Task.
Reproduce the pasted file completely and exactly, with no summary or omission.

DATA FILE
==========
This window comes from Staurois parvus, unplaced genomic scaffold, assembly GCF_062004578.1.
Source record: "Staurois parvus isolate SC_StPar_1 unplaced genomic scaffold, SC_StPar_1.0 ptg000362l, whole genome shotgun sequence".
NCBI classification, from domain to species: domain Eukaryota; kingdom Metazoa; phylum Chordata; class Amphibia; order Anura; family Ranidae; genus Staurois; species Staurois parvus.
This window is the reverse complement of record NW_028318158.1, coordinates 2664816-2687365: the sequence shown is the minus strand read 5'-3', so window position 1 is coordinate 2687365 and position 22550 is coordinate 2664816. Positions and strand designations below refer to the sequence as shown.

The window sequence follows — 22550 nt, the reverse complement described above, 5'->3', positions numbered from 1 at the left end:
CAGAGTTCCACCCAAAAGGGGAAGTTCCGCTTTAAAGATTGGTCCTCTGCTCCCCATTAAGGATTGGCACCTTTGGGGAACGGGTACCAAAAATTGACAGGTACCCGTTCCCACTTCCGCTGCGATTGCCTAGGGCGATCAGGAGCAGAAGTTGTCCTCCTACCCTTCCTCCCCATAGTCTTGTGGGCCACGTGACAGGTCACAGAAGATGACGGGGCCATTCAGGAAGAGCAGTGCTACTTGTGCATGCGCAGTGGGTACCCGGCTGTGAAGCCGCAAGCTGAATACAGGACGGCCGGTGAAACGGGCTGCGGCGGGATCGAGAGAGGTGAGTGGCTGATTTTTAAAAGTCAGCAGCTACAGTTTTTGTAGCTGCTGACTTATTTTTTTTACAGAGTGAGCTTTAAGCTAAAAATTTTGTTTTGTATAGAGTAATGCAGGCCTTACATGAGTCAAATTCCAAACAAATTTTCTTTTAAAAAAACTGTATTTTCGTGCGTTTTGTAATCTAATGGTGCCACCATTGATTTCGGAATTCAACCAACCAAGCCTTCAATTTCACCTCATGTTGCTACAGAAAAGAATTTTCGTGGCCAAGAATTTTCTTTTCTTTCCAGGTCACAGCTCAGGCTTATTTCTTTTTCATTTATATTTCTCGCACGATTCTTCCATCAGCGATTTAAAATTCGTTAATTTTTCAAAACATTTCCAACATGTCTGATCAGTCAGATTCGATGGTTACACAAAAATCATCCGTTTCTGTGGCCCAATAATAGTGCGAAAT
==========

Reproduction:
This window comes from Staurois parvus, unplaced genomic scaffold, assembly GCF_062004578.1.
Source record: "Staurois parvus isolate SC_StPar_1 unplaced genomic scaffold, SC_StPar_1.0 ptg000362l, whole genome shotgun sequence".
NCBI classification, from domain to species: domain Eukaryota; kingdom Metazoa; phylum Chordata; class Amphibia; order Anura; family Ranidae; genus Staurois; species Staurois parvus.
This window is the reverse complement of record NW_028318158.1, coordinates 2664816-2687365: the sequence shown is the minus strand read 5'-3', so window position 1 is coordinate 2687365 and position 22550 is coordinate 2664816. Positions and strand designations below refer to the sequence as shown.

The window sequence follows — 22550 nt, the reverse complement described above, 5'->3', positions numbered from 1 at the left end:
CAGAGTTCCACCCAAAAGGGGAAGTTCCGCTTTAAAGATTGGTCCTCTGCTCCCCATTAAGGATTGGCACCTTTGGGGAACGGGTACCAAAAATTGACAGGTACCCGTTCCCACTTCCGCTGCGATTGCCTAGGGCGATCAGGAGCAGAAGTTGTCCTCCTACCCTTCCTCCCCATAGTCTTGTGGGCCACGTGACAGGTCACAGAAGATGACGGGGCCATTCAGGAAGAGCAGTGCTACTTGTGCATGCGCAGTGGGTACCCGGCTGTGAAGCCGCAAGCTGAATACAGGACGGCCGGTGAAACGGGCTGCGGCGGGATCGAGAGAGGTGAGTGGCTGATTTTTAAAAGTCAGCAGCTACAGTTTTTGTAGCTGCTGACTTATTTTTTTTACAGAGTGAGCTTTAAGCTAAAAATTTTGTTTTGTATAGAGTAATGCAGGCCTTACATGAGTCAAATTCCAAACAAATTTTCTTTTAAAAAAACTGTATTTTCGTGCGTTTTGTAATCTAATGGTGCCACCATTGATTTCGGAATTCAACCAACCAAGCCTTCAATTTCACCTCATGTTGCTACAGAAAAGAATTTTCGTGGCCAAGAATTTTCTTTTCTTTCCAGGTCACAGCTCAGGCTTATTTCTTTTTCATTTATATTTCTCGCACGATTCTTCCATCAGCGATTTAAAATTCGTTAATTTTTCAAAACATTTCCAACATGTCTGATCAGTCAGATTCGATGGTTACACAAAAATCATCCGTTTCTGTGGCCCAATAATAGTGCGAAAT